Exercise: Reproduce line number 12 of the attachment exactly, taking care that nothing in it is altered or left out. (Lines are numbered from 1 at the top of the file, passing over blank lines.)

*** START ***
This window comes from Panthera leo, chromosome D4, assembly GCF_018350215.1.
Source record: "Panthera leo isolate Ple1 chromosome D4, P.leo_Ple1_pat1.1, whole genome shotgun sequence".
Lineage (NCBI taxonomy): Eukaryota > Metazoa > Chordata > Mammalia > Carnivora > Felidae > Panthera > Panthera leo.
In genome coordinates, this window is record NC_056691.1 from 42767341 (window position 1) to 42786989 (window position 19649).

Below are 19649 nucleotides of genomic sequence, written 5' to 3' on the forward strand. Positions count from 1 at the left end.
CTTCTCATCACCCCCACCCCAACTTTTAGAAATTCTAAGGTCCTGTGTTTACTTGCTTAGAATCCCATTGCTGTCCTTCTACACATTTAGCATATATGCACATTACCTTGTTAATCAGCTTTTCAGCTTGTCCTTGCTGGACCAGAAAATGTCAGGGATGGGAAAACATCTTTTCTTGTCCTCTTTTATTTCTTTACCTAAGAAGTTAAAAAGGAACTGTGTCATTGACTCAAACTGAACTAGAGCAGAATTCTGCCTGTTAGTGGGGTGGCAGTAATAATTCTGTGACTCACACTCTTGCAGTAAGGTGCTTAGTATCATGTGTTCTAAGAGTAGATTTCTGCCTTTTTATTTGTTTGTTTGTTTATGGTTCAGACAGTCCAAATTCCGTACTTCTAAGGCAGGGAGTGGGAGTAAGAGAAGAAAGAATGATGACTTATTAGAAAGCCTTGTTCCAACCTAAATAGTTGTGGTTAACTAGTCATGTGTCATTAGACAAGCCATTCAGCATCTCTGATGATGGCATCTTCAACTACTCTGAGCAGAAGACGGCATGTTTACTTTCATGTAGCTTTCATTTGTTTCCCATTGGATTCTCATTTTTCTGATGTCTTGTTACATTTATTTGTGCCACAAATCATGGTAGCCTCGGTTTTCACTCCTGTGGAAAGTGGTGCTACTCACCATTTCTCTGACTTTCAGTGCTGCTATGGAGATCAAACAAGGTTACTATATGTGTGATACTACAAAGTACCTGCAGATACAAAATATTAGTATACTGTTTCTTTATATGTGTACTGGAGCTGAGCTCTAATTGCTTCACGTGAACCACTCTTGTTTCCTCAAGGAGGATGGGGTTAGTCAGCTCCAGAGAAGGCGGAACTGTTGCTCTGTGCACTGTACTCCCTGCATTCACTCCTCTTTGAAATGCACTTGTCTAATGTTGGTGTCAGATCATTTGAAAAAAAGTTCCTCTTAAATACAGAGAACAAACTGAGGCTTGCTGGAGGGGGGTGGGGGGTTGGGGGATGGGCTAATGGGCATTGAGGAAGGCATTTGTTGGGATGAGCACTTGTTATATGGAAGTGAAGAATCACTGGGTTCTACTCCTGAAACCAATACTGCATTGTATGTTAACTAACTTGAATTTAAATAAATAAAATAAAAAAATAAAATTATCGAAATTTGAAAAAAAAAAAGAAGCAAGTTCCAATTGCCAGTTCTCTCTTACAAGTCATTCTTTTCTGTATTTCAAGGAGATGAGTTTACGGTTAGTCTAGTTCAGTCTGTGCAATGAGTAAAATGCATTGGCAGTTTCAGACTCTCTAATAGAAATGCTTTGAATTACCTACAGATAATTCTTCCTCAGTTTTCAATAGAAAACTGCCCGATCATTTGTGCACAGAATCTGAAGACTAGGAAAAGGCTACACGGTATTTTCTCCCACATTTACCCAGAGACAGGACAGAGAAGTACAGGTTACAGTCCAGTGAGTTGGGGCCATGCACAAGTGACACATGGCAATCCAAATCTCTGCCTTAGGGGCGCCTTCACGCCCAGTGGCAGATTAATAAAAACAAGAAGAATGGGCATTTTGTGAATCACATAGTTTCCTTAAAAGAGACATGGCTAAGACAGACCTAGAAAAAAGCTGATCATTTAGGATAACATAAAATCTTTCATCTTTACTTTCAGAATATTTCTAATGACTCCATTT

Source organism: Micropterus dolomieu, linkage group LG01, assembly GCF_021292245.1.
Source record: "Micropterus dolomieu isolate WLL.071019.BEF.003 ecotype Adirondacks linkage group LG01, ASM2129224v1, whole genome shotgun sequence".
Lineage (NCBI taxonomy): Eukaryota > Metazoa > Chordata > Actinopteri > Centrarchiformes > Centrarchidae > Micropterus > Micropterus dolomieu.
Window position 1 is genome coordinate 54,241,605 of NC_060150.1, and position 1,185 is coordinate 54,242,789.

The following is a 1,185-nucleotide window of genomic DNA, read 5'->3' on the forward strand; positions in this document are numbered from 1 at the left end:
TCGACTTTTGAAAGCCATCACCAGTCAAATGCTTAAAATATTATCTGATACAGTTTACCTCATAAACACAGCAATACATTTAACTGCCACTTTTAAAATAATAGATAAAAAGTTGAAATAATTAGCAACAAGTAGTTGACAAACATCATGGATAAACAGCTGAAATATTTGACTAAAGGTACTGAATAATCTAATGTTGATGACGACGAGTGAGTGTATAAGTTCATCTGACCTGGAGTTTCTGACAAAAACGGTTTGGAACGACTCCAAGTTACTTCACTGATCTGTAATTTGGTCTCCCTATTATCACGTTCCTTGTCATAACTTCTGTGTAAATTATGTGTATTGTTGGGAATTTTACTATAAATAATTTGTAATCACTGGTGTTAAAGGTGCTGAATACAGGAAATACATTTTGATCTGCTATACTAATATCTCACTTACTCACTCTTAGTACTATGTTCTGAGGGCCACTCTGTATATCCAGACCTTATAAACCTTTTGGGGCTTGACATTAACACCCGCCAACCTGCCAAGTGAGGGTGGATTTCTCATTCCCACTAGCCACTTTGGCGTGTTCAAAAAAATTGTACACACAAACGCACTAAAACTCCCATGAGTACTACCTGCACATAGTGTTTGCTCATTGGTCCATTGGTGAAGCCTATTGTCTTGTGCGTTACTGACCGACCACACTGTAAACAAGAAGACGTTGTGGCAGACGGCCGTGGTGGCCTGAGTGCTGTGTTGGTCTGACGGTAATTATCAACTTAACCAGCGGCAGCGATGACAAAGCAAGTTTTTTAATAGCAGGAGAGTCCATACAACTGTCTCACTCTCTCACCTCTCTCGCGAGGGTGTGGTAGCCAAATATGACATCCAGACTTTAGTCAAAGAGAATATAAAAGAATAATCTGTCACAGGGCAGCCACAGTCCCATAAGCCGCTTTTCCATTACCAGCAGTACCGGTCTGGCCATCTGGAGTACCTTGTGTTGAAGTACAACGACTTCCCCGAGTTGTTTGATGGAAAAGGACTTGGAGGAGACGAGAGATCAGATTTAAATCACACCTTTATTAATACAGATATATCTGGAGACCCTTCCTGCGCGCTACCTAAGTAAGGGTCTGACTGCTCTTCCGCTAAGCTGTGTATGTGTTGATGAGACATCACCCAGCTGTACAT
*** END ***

TCGACTTTTGAAAGCCATCACCAGTCAAATGCTTAAAATATTATCTGATACAGTTTACCTCATAAACACAGCAATACATTTAACTGCCACTTTTAAAATAATAGATAAAAAGTTGAAATAATTAGCAACAAGTAGTTGACAAACATCATGGATAAACAGCTGAAATATTTGACTAAAGGTACTGAATAATCTAATGTTGATGACGACGAGTGAGTGTATAAGTTCATCTGACCTGGAGTTTCTGACAAAAACGGTTTGGAACGACTCCAAGTTACTTCACTGATCTGTAATTTGGTCTCCCTATTATCACGTTCCTTGTCATAACTTCTGTGTAAATTATGTGTATTGTTGGGAATTTTACTATAAATAATTTGTAATCACTGGTGTTAAAGGTGCTGAATACAGGAAATACATTTTGATCTGCTATACTAATATCTCACTTACTCACTCTTAGTACTATGTTCTGAGGGCCACTCTGTATATCCAGACCTTATAAACCTTTTGGGGCTTGACATTAACACCCGCCAACCTGCCAAGTGAGGGTGGATTTCTCATTCCCACTAGCCACTTTGGCGTGTTCAAAAAAATTGTACACACAAACGCACTAAAACTCCCATGAGTACTACCTGCACATAGTGTTTGCTCATTGGTCCATTGGTGAAGCCTATTGTCTTGTGCGTTACTGACCGACCACACTGTAAACAAGAAGACGTTGTGGCAGACGGCCGTGGTGGCCTGAGTGCTGTGTTGGTCTGACGGTAATTATCAACTTAACCAGCGGCAGCGATGACAAAGCAAGTTTTTTAATAGCAGGAGAGTCCATACAACTGTCTCACTCTCTCACCTCTCTCGCGAGGGTGTGGTAGCCAAATATGACATCCAGACTTTAGTCAAAGAGAATATAAAAGAATAATCTGTCACAGGGCAGCCACAGTCCCATAAGCCGCTTTTCCATTACCAGCAGTACCGGTCTGGCCATCTGGAGTACCTTGTGTTGAAGTACAACGACTTCCCCGAGTTGTTTGATGGAAAAGGACTTGGAGGAGACGAGAGATCAGATTTAAATCACACCTTTATTAATACAGATATATCTGGAGACCCTTCCTGCGCGCTACCTAAGTAAGGGTCTGACTGCTCTTCCGCTAAGCTGTGTATGTGTTGATGAGACATCACCCAGCTGTACAT